Ex-US officials: Putin’s Russia is the most dangerous country in the world


Ex-U.S. officials say Russia’s foreign policy is driven by a desire to expand its sphere of influence and its power in the region, and by the fear that if it doesn’t, it will have a significant impact on the U.S.-led coalition against Islamic State in Iraq and Syria (ISIS).

The expatriated former officials told Reuters they saw a direct connection between Putin’s Russian policy and the rise of the extremist group, which has seized territory in Syria and Iraq and declared a caliphate in much of the region.

A senior State Department official and the former officials, who were not authorized to speak publicly on the record, said they saw Russia’s decision to back Assad as part of a broader strategy that aims to expand Moscow’s influence in the Middle East and beyond.

They also pointed to Russia’s recent military intervention in Ukraine, which they said was a clear attempt to bolster its regional military.

“The U.N. has already called on Russia to withdraw from Ukraine and Russia has done so,” said a former senior State official.

“So the U,S., NATO, the Arab League and other powers have all warned Russia that it has to do so, and Russia responded by increasing its military presence.”

The former officials said they believed Russia’s actions in Ukraine were in response to the U-N.

Security Council’s vote on whether to support the Russian-backed government in Kiev, which adopted a resolution condemning the violence.

The former senior officials, including former U.K. ambassador to Russia Matthew Rycroft, said the U and Russia’s efforts to bolster Assad’s hold on power are rooted in the Kremlin’s fears that U.A.E. nations will be drawn into the conflict.

Rycroft also told Reuters in an interview on Wednesday that Putin is the only one of the U the three major world powers who has consistently denied U.R.N.-sanctioned attacks on civilians, even when U.s. forces were involved.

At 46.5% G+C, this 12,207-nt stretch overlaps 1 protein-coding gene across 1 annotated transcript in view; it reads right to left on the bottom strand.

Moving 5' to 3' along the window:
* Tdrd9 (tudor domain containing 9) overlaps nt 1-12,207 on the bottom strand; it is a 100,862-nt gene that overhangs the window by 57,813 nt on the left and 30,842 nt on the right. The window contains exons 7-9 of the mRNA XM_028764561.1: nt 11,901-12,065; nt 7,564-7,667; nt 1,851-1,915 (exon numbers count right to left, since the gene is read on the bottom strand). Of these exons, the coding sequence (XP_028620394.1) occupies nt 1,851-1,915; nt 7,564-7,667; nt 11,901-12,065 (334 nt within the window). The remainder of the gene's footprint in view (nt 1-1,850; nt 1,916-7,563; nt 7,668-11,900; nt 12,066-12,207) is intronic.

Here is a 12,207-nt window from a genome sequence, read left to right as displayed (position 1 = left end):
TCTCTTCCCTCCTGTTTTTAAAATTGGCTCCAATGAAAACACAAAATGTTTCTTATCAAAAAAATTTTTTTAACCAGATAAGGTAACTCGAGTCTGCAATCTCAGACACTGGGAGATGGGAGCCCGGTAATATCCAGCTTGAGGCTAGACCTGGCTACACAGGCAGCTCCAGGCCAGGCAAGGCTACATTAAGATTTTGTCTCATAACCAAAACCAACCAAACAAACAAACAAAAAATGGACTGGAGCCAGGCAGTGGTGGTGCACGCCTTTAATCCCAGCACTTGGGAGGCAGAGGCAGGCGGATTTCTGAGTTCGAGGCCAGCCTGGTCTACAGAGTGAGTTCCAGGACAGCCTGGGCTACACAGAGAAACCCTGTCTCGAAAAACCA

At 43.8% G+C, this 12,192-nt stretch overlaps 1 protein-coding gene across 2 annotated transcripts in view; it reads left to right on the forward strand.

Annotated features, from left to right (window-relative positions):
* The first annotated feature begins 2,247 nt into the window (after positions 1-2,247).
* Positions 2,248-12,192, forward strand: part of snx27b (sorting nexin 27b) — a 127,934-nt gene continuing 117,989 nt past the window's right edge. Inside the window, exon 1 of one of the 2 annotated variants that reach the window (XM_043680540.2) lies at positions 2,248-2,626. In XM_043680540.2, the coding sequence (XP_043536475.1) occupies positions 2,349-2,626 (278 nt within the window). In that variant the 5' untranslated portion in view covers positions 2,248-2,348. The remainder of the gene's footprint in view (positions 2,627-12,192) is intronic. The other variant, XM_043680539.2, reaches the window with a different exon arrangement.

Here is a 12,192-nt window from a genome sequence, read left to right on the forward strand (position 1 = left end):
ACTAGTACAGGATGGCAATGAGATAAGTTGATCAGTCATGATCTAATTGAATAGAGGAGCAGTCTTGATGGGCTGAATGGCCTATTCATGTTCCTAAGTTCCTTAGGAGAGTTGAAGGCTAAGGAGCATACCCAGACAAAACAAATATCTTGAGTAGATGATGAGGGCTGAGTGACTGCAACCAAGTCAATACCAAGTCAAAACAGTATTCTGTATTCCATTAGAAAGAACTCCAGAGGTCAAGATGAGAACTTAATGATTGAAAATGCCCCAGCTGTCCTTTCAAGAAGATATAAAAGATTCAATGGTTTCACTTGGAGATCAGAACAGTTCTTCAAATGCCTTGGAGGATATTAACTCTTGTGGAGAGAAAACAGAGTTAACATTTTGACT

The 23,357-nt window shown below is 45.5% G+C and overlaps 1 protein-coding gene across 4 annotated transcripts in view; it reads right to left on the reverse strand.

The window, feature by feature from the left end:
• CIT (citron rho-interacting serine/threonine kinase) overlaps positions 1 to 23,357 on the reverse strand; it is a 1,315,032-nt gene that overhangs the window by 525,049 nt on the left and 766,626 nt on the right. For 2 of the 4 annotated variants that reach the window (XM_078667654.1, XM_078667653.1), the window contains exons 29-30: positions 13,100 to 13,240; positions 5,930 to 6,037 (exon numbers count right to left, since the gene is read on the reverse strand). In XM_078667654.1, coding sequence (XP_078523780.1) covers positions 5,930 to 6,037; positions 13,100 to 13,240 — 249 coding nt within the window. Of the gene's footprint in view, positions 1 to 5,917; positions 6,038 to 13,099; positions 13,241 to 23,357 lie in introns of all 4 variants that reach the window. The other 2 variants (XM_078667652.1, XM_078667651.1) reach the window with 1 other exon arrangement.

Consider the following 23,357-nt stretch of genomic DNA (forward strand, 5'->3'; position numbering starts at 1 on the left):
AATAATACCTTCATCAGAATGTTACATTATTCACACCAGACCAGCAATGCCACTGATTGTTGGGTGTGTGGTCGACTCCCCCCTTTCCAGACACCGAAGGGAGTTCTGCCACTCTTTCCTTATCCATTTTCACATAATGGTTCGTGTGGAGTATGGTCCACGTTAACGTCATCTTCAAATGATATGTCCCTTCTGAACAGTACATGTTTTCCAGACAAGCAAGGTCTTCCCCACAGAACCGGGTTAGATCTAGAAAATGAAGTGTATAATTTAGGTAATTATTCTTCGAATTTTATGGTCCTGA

Rycliffe said Putin and his inner circle have used the U’s inability to defend itself in the past as a reason to try to push for a change in U.a.e. foreign policy.

“It is a deliberate strategy to keep the U in the dark about what Russia is doing in the U., so they can push for more of it, Rycroft said.

The U has been forced to take on the burden of being the arbiter of what U.e is doing.

If the U doesn’t like it, it can do whatever it wants, he said.

Putin’s military support for Assad has not always been limited to airstrikes against ISIS.

He has also backed the rebels in Syria, including the Free Syrian Army, whose armed wing is the Al Nusra Front.

Russian state television has broadcast images of Russian tanks and armored personnel carriers entering the border region of Deir al-Zor, where the U.-backed fighters are based.

Russian President Vladimir Putin’s spokesman Dmitry Peskov told reporters that the Russian military had been deployed to Deir Al-Zour to support Syrian President Bashar al-Assad.

Putin has also sought to bolster U.r.

N-sanctioning operations in the Syrian conflict by signing the Russia-Uganda Security Agreement, a pact to prevent the United States from implementing U.v. sanctions against Russia, which he called “illegal.”

The pact has since been suspended by Russia, and Washington has been working with the U to revive it.

Ryccels views of Putin are in line with a growing chorus of Western analysts who are warning that the Russia leader’s policies are threatening the stability of and the region in general.

In the interview with Reuters, Ryccelts comments about Russia’s expansionism came as Russia and the U have continued to work together on a joint anti-ISIS coalition.

The coalition, led by the US., has been conducting airstrikes against Islamic fighters and other targets in Iraq since last year, with a focus on eliminating the group’s self-declared caliphate.

The Pentagon and the White House say they are trying to defeat ISIS in Iraq by the end of the year, but the group is not expected to disappear entirely.